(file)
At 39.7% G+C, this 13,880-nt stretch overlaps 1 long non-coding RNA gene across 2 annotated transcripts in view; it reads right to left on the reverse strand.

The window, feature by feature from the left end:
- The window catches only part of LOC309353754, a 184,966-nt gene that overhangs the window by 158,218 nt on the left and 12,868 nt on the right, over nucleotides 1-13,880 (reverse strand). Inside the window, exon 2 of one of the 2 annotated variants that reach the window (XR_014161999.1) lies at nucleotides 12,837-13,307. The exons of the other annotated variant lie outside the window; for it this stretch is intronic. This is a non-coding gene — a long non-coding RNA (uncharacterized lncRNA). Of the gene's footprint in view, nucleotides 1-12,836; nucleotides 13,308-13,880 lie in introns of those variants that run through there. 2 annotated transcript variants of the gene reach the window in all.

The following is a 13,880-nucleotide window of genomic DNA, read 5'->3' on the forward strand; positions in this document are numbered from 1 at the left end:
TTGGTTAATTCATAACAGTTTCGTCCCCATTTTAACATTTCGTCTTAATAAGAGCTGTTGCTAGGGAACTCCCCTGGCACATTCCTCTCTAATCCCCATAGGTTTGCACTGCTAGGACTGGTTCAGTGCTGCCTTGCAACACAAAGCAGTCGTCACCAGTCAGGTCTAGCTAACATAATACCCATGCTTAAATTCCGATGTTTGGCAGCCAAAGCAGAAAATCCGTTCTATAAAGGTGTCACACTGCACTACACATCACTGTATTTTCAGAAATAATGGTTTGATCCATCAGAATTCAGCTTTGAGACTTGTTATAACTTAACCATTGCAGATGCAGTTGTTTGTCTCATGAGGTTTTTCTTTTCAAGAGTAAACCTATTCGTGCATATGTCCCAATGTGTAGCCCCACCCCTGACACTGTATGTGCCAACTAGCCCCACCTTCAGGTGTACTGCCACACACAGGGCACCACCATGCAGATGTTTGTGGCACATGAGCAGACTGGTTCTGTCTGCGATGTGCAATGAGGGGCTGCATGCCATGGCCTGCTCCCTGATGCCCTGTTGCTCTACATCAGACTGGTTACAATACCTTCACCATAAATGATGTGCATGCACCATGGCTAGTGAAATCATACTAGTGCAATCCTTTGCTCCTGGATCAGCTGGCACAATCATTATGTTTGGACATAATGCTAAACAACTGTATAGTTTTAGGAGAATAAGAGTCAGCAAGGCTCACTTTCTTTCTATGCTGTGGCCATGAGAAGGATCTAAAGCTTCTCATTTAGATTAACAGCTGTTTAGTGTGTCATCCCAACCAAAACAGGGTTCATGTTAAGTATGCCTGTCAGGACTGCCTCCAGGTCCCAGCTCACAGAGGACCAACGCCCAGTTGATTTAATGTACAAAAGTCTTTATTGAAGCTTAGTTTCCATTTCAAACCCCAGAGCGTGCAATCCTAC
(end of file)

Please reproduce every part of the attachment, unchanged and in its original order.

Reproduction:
At 39.7% G+C, this 13,880-nt stretch overlaps 1 long non-coding RNA gene across 2 annotated transcripts in view; it reads right to left on the reverse strand.

The window, feature by feature from the left end:
- The window catches only part of LOC309353754, a 184,966-nt gene that overhangs the window by 158,218 nt on the left and 12,868 nt on the right, over nucleotides 1-13,880 (reverse strand). Inside the window, exon 2 of one of the 2 annotated variants that reach the window (XR_014161999.1) lies at nucleotides 12,837-13,307. The exons of the other annotated variant lie outside the window; for it this stretch is intronic. This is a non-coding gene — a long non-coding RNA (uncharacterized lncRNA). Of the gene's footprint in view, nucleotides 1-12,836; nucleotides 13,308-13,880 lie in introns of those variants that run through there. 2 annotated transcript variants of the gene reach the window in all.

The following is a 13,880-nucleotide window of genomic DNA, read 5'->3' on the forward strand; positions in this document are numbered from 1 at the left end:
TTGGTTAATTCATAACAGTTTCGTCCCCATTTTAACATTTCGTCTTAATAAGAGCTGTTGCTAGGGAACTCCCCTGGCACATTCCTCTCTAATCCCCATAGGTTTGCACTGCTAGGACTGGTTCAGTGCTGCCTTGCAACACAAAGCAGTCGTCACCAGTCAGGTCTAGCTAACATAATACCCATGCTTAAATTCCGATGTTTGGCAGCCAAAGCAGAAAATCCGTTCTATAAAGGTGTCACACTGCACTACACATCACTGTATTTTCAGAAATAATGGTTTGATCCATCAGAATTCAGCTTTGAGACTTGTTATAACTTAACCATTGCAGATGCAGTTGTTTGTCTCATGAGGTTTTTCTTTTCAAGAGTAAACCTATTCGTGCATATGTCCCAATGTGTAGCCCCACCCCTGACACTGTATGTGCCAACTAGCCCCACCTTCAGGTGTACTGCCACACACAGGGCACCACCATGCAGATGTTTGTGGCACATGAGCAGACTGGTTCTGTCTGCGATGTGCAATGAGGGGCTGCATGCCATGGCCTGCTCCCTGATGCCCTGTTGCTCTACATCAGACTGGTTACAATACCTTCACCATAAATGATGTGCATGCACCATGGCTAGTGAAATCATACTAGTGCAATCCTTTGCTCCTGGATCAGCTGGCACAATCATTATGTTTGGACATAATGCTAAACAACTGTATAGTTTTAGGAGAATAAGAGTCAGCAAGGCTCACTTTCTTTCTATGCTGTGGCCATGAGAAGGATCTAAAGCTTCTCATTTAGATTAACAGCTGTTTAGTGTGTCATCCCAACCAAAACAGGGTTCATGTTAAGTATGCCTGTCAGGACTGCCTCCAGGTCCCAGCTCACAGAGGACCAACGCCCAGTTGATTTAATGTACAAAAGTCTTTATTGAAGCTTAGTTTCCATTTCAAACCCCAGAGCGTGCAATCCTAC